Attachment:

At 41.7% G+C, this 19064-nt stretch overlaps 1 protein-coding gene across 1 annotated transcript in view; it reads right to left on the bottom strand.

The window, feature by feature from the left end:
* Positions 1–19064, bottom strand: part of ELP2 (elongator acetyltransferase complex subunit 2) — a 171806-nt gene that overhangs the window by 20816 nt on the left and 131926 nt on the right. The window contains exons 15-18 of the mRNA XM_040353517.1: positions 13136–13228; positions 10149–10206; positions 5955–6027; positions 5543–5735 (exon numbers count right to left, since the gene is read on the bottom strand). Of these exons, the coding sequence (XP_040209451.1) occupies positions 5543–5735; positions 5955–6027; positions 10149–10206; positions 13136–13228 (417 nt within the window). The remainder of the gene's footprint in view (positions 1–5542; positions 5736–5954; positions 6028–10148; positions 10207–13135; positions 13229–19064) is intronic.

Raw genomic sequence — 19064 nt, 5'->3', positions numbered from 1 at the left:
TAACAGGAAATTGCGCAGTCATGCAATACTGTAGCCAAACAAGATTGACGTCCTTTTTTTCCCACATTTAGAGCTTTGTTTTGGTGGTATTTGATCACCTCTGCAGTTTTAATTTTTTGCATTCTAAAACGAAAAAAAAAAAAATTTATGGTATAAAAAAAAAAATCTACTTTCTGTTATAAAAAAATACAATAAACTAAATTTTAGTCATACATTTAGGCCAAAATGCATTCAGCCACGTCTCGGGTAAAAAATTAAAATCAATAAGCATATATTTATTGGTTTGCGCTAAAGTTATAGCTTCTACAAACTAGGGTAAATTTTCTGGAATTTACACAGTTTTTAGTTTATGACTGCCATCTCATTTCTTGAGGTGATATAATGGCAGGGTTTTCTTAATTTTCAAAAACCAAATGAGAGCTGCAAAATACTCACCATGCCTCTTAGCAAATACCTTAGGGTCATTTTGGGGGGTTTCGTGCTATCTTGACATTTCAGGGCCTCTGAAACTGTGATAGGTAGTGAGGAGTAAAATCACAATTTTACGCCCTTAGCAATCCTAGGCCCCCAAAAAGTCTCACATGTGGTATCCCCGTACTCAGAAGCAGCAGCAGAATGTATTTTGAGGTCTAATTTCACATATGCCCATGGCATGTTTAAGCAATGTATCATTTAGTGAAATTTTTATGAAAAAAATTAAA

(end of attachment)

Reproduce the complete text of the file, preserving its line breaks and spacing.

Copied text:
At 41.7% G+C, this 19064-nt stretch overlaps 1 protein-coding gene across 1 annotated transcript in view; it reads right to left on the bottom strand.

The window, feature by feature from the left end:
* Positions 1–19064, bottom strand: part of ELP2 (elongator acetyltransferase complex subunit 2) — a 171806-nt gene that overhangs the window by 20816 nt on the left and 131926 nt on the right. The window contains exons 15-18 of the mRNA XM_040353517.1: positions 13136–13228; positions 10149–10206; positions 5955–6027; positions 5543–5735 (exon numbers count right to left, since the gene is read on the bottom strand). Of these exons, the coding sequence (XP_040209451.1) occupies positions 5543–5735; positions 5955–6027; positions 10149–10206; positions 13136–13228 (417 nt within the window). The remainder of the gene's footprint in view (positions 1–5542; positions 5736–5954; positions 6028–10148; positions 10207–13135; positions 13229–19064) is intronic.

Raw genomic sequence — 19064 nt, 5'->3', positions numbered from 1 at the left:
TAACAGGAAATTGCGCAGTCATGCAATACTGTAGCCAAACAAGATTGACGTCCTTTTTTTCCCACATTTAGAGCTTTGTTTTGGTGGTATTTGATCACCTCTGCAGTTTTAATTTTTTGCATTCTAAAACGAAAAAAAAAAAAATTTATGGTATAAAAAAAAAAATCTACTTTCTGTTATAAAAAAATACAATAAACTAAATTTTAGTCATACATTTAGGCCAAAATGCATTCAGCCACGTCTCGGGTAAAAAATTAAAATCAATAAGCATATATTTATTGGTTTGCGCTAAAGTTATAGCTTCTACAAACTAGGGTAAATTTTCTGGAATTTACACAGTTTTTAGTTTATGACTGCCATCTCATTTCTTGAGGTGATATAATGGCAGGGTTTTCTTAATTTTCAAAAACCAAATGAGAGCTGCAAAATACTCACCATGCCTCTTAGCAAATACCTTAGGGTCATTTTGGGGGGTTTCGTGCTATCTTGACATTTCAGGGCCTCTGAAACTGTGATAGGTAGTGAGGAGTAAAATCACAATTTTACGCCCTTAGCAATCCTAGGCCCCCAAAAAGTCTCACATGTGGTATCCCCGTACTCAGAAGCAGCAGCAGAATGTATTTTGAGGTCTAATTTCACATATGCCCATGGCATGTTTAAGCAATGTATCATTTAGTGAAATTTTTATGAAAAAAATTAAA